In doing so, Juhász hopes to inspire other kids from Hungary. Whenever she goes back home she talks to players at the academy where she grew up, eager to show them that it is possible to play for a big-time college program with hard work and the right exposure.

“It’s such a small country,” Juhász said. “It makes me proud just as a Hungarian kid to be able to play at UConn and just having these opportunities to go and chase my dreams … I mean, it’s amazing.”

How international diversity helps the Huskies

The heavy international presence brings quite the dynamic to this year’s Huskies’ squad, both on and off the court.

“It just adds to our team,” Valley said. “Any team I’ve had that has an international player, they just play a little bit different.”

“Different” is also the word Mühl uses to describe the European player mentality. It goes beyond the style of play or the stark contrast in how fouls are called, which the 5-foot-10 guard is quick to point out.

American born prospects harness their game in high school and on the AAU circuit, but that’s not how the developmental system works overseas. Rather, those players are ingrained into the professional side of the sport during their high school years, playing for club teams alongside women much older than them. Sharing the court with women who were being paid to play as a job to provide for their families, often with kids of their own, had a big influence on Mühl.

“Stepping into that professional basketball at early age I think makes you grow up a little bit sooner, makes you learn a lot of stuff,” Mühl explained. “You play with somebody that’s 30 years old with their kind of experience, it’s just, it’s crazy and you learn so much. In such a short time you learn so much and that’s really valuable.”

International prospects also get crucial experience playing for their national team systems. Basketball academies play a factor too. Lopez Sénéchal spent a year at the North Atlantic Basketball Academy in Dublin, Ireland, adapting to an entirely new culture before even starting her college career at Fairfield. It’s all part of the sacrifice those players make on

The decision to sacrifice the comforts of home in order to pursue their basketball and academic aspirations speaks to the unique international player mindset.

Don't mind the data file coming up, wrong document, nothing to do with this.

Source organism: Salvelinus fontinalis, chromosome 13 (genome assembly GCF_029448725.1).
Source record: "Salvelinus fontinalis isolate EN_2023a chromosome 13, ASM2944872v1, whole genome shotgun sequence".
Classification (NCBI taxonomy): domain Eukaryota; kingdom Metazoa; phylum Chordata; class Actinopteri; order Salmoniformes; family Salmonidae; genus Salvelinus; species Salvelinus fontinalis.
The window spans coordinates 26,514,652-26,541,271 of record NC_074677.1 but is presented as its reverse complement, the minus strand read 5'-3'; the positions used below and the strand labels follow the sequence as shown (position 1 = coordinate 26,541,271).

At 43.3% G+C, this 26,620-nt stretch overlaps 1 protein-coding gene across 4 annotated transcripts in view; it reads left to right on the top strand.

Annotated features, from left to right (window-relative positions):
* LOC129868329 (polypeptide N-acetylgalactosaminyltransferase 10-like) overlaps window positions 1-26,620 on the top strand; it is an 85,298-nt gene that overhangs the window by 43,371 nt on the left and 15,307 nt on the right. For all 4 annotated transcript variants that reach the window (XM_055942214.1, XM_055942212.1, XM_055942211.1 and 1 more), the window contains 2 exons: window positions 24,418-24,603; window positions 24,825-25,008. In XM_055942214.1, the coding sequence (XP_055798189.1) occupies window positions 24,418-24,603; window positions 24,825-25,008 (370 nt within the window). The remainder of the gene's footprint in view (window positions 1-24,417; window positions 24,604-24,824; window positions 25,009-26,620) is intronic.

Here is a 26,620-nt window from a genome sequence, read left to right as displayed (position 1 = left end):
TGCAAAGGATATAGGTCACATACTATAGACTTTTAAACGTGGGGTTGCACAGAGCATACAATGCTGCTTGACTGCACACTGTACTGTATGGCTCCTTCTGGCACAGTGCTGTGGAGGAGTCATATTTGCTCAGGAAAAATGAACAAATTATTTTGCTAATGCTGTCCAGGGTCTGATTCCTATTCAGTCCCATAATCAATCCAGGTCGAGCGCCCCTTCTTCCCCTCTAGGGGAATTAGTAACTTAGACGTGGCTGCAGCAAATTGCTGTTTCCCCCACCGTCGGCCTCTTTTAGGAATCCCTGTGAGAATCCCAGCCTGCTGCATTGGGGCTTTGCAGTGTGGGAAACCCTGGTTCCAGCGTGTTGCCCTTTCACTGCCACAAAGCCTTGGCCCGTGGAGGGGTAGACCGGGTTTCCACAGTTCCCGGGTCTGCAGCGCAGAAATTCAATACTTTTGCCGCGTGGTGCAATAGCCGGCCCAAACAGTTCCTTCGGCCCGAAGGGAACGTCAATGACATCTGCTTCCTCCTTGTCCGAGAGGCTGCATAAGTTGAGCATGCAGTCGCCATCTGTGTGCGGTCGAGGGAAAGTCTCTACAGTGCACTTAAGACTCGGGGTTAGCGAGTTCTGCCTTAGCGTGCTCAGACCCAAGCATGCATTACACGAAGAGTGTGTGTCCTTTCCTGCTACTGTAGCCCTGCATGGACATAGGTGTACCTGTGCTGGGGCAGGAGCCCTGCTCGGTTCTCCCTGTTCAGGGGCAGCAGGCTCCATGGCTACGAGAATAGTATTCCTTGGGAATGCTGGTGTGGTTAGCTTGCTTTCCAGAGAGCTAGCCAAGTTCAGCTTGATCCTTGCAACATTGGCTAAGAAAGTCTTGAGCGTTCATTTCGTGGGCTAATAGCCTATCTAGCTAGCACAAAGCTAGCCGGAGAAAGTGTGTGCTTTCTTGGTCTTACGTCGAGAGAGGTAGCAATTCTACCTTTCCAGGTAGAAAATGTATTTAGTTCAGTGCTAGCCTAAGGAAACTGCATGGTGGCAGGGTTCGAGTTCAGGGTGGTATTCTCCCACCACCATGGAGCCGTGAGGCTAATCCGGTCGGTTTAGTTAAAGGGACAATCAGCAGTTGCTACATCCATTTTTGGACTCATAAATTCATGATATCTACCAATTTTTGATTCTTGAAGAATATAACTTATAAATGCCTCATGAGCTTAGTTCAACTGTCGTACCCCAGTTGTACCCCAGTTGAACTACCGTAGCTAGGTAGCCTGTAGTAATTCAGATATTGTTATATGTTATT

“What you’re getting for the most part is you’re getting a kid who understands and who’s willing to work at it,” Auriemma said. “They just want an opportunity to come here and play, and I love having them around.”

In addition to her attempt to become trilingual, Fudd and other Huskies have enjoyed learning about the various backgrounds of their international teammates. Fudd likes to hear their stories from back home, curious about how differently they grew up than she did.

“It’s just fun sometimes to talk about the different cultures, even talk with Dorka and Nika, just like learn different things,” Lopez Sénéchal said. “So just having diversity on the team, I think it’s a plus for us. And that’s how we can help to build the chemistry too.”

The Huskies get competitive with Team World vs Team USA activities off the court, trying to best each other in things like word games and board games. They’re hoping to carry that over to actual practice eventually. Juhász said players have also talked about having the European players cook signature dishes from home for their teammates, but with such a busy schedule it hasn’t come to fruition yet.

Fudd is also quick to tell her international teammates: “You better be ready for when I come visit and overstay my welcome. I’m coming.” With five Huskies from Croatia, Hungary, Portugal, France and Canada, she’ll certainly have a fun variety of destinations to choose from.